Updated August 30, 2022
There is no other implicit or explicit relationship between The Chautauqua Prize and other Chautauqua Institution literary programs.
- The Chautauqua Prize is separate from the other literary offerings of Chautauqua Institution. Authors and lecturers who have appeared previously at Chautauqua are eligible for The Chautauqua Prize.
- The book that wins The Chautauqua Prize, while not officially designated as a selection of the Chautauqua Literary and Scientific Circle, will count as a book that can be read for CLSC graduation and Guild of Seven Seals reading designations, which ensures continued readership into the future by thousands of active readers in this program.
- Books chosen as CLSC selections may be considered for The Chautauqua Prize, and Chautauqua Prize winners may be considered for CLSC selection, as long as all conditions for eligibility for selection in both programs are met.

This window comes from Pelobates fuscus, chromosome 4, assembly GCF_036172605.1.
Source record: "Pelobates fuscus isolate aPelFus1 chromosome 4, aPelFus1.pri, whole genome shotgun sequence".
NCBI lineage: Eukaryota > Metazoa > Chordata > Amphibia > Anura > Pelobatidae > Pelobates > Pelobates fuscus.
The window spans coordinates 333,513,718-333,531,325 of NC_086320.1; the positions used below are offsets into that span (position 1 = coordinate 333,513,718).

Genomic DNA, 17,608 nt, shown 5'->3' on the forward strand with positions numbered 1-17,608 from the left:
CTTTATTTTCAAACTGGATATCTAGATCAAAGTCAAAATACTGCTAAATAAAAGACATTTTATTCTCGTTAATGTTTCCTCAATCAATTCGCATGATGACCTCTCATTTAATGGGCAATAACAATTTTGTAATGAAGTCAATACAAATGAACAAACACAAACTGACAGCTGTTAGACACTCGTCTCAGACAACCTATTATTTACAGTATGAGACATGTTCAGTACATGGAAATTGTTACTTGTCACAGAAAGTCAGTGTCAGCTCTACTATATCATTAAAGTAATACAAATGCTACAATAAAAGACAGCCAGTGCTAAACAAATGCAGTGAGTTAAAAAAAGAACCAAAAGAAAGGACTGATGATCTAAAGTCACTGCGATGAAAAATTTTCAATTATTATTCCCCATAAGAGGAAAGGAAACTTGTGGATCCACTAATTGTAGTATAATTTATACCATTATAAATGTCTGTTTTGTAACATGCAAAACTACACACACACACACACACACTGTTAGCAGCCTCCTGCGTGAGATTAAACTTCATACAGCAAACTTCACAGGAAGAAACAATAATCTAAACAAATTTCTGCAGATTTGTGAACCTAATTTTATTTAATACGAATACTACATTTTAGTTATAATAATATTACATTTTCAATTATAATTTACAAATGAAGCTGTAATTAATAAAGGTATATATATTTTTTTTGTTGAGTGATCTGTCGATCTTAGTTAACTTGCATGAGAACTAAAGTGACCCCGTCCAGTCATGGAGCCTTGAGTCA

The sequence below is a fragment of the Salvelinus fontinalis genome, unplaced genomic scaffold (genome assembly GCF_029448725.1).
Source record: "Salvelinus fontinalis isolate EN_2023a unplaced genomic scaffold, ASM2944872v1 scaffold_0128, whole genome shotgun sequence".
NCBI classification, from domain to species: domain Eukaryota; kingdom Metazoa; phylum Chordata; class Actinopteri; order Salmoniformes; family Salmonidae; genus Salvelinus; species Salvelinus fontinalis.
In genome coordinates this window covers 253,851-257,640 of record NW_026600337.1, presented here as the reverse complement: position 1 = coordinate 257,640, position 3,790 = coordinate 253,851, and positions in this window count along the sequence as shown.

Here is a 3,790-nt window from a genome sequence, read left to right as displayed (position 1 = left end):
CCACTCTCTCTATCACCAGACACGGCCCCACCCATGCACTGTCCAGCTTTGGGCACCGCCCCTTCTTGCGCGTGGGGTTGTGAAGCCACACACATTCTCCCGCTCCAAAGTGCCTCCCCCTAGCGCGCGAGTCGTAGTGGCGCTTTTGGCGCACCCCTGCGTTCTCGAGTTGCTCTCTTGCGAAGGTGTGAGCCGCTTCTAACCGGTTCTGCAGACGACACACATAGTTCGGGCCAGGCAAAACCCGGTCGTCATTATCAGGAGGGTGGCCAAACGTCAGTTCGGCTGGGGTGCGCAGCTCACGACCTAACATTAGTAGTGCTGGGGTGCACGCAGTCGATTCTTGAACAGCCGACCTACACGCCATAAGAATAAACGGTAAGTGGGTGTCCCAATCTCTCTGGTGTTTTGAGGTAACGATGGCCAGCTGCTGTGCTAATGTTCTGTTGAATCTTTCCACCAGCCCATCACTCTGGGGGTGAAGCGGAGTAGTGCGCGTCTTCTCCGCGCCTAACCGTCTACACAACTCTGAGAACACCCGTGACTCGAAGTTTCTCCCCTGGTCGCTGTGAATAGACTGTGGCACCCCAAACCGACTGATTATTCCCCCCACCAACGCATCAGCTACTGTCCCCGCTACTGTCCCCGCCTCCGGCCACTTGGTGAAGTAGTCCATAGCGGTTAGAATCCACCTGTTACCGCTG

- The obligation of the author who wins The Chautauqua Prize is an appearance and acceptance speech for the prize, with an optional public reading and book signing. If the winning author is asked for an Amphitheater, master class, or CLSC lecture, that appearance will be requested and compensated separately.
- There is no other implicit or explicit relationship between The Chautauqua Prize and other Chautauqua Institution literary programs.